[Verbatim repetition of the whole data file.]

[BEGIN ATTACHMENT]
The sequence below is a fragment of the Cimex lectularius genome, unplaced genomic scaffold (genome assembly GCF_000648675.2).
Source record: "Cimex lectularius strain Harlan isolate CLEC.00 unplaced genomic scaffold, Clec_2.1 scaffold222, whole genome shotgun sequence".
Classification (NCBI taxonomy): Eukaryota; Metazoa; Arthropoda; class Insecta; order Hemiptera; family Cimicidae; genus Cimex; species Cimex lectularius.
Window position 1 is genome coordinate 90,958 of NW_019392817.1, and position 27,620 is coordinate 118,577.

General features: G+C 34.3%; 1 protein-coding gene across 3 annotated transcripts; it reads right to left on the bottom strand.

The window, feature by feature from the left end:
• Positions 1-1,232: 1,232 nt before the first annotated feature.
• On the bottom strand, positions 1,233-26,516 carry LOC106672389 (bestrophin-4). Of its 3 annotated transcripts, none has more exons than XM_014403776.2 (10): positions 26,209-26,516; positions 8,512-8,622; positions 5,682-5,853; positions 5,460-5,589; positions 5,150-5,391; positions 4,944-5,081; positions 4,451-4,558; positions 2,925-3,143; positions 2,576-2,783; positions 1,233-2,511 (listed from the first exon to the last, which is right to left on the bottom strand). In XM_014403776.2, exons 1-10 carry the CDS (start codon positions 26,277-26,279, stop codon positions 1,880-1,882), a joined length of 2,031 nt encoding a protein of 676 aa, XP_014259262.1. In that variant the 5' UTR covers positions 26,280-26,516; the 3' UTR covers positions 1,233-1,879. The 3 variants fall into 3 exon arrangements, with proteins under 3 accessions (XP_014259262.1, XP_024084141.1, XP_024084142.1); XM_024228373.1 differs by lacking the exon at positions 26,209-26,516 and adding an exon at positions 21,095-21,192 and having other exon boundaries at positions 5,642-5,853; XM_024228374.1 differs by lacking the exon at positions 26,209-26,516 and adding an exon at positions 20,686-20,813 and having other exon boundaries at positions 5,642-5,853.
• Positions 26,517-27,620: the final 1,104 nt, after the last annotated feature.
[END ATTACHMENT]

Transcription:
The sequence below is a fragment of the Cimex lectularius genome, unplaced genomic scaffold (genome assembly GCF_000648675.2).
Source record: "Cimex lectularius strain Harlan isolate CLEC.00 unplaced genomic scaffold, Clec_2.1 scaffold222, whole genome shotgun sequence".
Classification (NCBI taxonomy): Eukaryota; Metazoa; Arthropoda; class Insecta; order Hemiptera; family Cimicidae; genus Cimex; species Cimex lectularius.
Window position 1 is genome coordinate 90,958 of NW_019392817.1, and position 27,620 is coordinate 118,577.

General features: G+C 34.3%; 1 protein-coding gene across 3 annotated transcripts; it reads right to left on the bottom strand.

The window, feature by feature from the left end:
• Positions 1-1,232: 1,232 nt before the first annotated feature.
• On the bottom strand, positions 1,233-26,516 carry LOC106672389 (bestrophin-4). Of its 3 annotated transcripts, none has more exons than XM_014403776.2 (10): positions 26,209-26,516; positions 8,512-8,622; positions 5,682-5,853; positions 5,460-5,589; positions 5,150-5,391; positions 4,944-5,081; positions 4,451-4,558; positions 2,925-3,143; positions 2,576-2,783; positions 1,233-2,511 (listed from the first exon to the last, which is right to left on the bottom strand). In XM_014403776.2, exons 1-10 carry the CDS (start codon positions 26,277-26,279, stop codon positions 1,880-1,882), a joined length of 2,031 nt encoding a protein of 676 aa, XP_014259262.1. In that variant the 5' UTR covers positions 26,280-26,516; the 3' UTR covers positions 1,233-1,879. The 3 variants fall into 3 exon arrangements, with proteins under 3 accessions (XP_014259262.1, XP_024084141.1, XP_024084142.1); XM_024228373.1 differs by lacking the exon at positions 26,209-26,516 and adding an exon at positions 21,095-21,192 and having other exon boundaries at positions 5,642-5,853; XM_024228374.1 differs by lacking the exon at positions 26,209-26,516 and adding an exon at positions 20,686-20,813 and having other exon boundaries at positions 5,642-5,853.
• Positions 26,517-27,620: the final 1,104 nt, after the last annotated feature.